Next is the fancy protractor. If you don't know what a protractor is I recommend finding the nearest 3rd grader and asking them. You could ask a math teacher, but you'd probably fall asleep after about 3 minutes (like you did in 3rd grade which is why you are asking what a protractor is). This is one change we had to keep making on various prototypes, the arc that is cut out is 2mm, anything smaller was too small to get a pen in, it may still be hard to get some pens in, but a pencil (especially a mechanical pencil) should work just fine. You'll also notice a small hole at the 90deg mark. This is also the exact center of the ruler which may or may not come in handy one day.
Next, we get to the main reason I made a ruler. I can never remember all the metric prefixes, so here they are in all their glory. From 10-15 to 1015 (in multiples of 3). So next time you are trying to remember which is smaller pico or nano remember your fancy ruler. Note: The ruler will not measure picometers or nanometers, it will just help you convert.
Metric to Imperial Conversions
Next, we find the other reason for the ruler. Metric to Imperial conversions. While the rest of the world may not care how many feet are in a meter, those of us in the US (and don't forget Liberia and Myanmar) on occasion need to translate from stinky feet to what the rest of the world is talking about.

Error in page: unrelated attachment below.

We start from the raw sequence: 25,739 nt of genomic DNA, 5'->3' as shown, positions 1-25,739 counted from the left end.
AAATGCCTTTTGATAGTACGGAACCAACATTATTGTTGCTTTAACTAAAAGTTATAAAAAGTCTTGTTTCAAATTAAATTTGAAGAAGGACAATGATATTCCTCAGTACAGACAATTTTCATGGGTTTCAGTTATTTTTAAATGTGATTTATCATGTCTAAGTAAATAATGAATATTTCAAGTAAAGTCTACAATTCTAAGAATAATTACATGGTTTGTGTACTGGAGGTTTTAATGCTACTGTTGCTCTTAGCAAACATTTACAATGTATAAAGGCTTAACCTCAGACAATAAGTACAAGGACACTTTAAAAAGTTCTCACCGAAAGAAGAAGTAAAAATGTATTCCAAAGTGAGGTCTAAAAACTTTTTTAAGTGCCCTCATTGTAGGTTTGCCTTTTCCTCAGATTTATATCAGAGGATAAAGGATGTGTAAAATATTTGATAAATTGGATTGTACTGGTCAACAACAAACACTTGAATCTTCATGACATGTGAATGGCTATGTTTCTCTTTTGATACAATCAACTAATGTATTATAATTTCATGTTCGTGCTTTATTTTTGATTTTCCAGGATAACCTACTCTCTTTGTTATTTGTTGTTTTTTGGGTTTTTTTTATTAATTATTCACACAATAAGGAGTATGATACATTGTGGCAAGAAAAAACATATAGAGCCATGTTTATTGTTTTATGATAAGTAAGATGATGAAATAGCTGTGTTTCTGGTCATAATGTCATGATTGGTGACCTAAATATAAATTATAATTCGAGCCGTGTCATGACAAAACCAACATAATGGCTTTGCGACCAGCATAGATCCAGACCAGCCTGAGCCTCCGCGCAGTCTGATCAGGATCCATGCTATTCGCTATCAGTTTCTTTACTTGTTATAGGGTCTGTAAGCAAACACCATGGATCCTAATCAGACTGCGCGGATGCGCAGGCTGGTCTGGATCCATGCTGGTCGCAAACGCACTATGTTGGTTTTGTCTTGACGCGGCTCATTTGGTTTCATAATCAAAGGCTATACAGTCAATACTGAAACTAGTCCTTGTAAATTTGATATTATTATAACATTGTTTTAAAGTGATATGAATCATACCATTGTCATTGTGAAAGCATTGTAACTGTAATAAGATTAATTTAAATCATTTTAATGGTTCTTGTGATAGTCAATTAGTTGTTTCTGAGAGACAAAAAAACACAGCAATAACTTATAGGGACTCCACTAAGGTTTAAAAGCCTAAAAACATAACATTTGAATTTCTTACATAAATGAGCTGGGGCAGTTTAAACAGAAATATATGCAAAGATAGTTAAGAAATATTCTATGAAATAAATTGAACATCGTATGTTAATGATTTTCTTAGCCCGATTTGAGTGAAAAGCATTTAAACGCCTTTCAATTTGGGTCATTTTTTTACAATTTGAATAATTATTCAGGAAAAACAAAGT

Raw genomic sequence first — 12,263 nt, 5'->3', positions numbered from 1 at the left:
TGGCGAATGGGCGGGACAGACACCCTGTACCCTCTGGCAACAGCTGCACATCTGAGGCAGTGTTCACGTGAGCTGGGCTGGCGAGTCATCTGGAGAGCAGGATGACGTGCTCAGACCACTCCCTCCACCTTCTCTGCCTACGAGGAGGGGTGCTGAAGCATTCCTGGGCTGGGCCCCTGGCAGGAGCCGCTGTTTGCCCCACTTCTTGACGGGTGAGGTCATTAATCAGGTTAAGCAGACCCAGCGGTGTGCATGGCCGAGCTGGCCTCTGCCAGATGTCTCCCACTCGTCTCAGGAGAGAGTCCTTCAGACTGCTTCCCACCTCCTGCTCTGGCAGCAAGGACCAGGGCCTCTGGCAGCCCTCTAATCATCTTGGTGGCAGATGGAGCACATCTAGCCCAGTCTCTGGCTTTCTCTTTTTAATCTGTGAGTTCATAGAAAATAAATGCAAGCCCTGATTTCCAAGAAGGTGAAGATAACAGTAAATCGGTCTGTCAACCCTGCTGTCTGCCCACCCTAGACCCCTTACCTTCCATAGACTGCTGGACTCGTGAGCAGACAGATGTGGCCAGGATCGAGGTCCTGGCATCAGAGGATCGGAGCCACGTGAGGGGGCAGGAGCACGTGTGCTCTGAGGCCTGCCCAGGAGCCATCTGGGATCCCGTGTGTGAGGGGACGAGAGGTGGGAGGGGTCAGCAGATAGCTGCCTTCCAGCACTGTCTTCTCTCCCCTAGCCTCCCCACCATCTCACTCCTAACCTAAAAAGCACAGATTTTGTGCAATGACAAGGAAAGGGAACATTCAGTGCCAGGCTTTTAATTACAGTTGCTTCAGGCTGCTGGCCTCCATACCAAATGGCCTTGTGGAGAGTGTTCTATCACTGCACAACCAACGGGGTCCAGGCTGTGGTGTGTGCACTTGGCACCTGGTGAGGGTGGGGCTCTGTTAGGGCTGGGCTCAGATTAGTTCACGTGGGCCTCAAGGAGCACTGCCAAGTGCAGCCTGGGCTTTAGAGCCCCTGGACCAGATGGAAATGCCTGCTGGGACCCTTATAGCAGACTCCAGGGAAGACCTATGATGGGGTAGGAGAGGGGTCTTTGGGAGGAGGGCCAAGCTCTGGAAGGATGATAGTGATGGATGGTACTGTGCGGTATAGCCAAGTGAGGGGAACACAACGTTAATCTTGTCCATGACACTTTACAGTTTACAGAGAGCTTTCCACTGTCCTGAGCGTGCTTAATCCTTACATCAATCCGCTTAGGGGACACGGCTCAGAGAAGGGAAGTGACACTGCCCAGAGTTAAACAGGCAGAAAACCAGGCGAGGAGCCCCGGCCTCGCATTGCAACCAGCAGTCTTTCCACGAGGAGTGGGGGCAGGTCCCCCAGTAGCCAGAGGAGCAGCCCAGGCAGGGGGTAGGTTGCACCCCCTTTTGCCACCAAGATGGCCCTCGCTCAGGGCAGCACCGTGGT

PCB Trace Widths
On the very right, you'll see markings, to help you determine what a 0.1mm line looks like vs a 2.0mm line. This is actually one of those things that are useful when designing PCBs, knowing what the width of your traces actually looks like can be helpful. We've also added a mm to mil conversion.
Last but not least, is Ohm's Law again (this time reminding us all to fight back against the conformity of the Borg). Whew, that was a lot of stuff on a ruler, but wait, that's only the front...
On to the back side of the ruler.
Starting on the left again, we see this side is labeled "Inches", you may also notice that the markings for the ruler are not uniform. The first 2 inches are divided into 1/2" and then 1/4", 1/8", 1/16", and 1/32" since sometimes these are important. The other 10 inches are divided by into 0.5", then 0.1" and finally 0.05".
PCB Trace Widths
Under the inch designation you'll also see the definition of mil (1/1000 inch) and then more line width markings ranging from 0.005 to 0.1 inches (5mil to 100mil).
Next, you will see a Morse code cheat sheet. How often is it useful? Who knows, but next time someone starts banging out Morse code on your door in the middle of the night, you'll be thankful you have your ruler.
Digits of Pi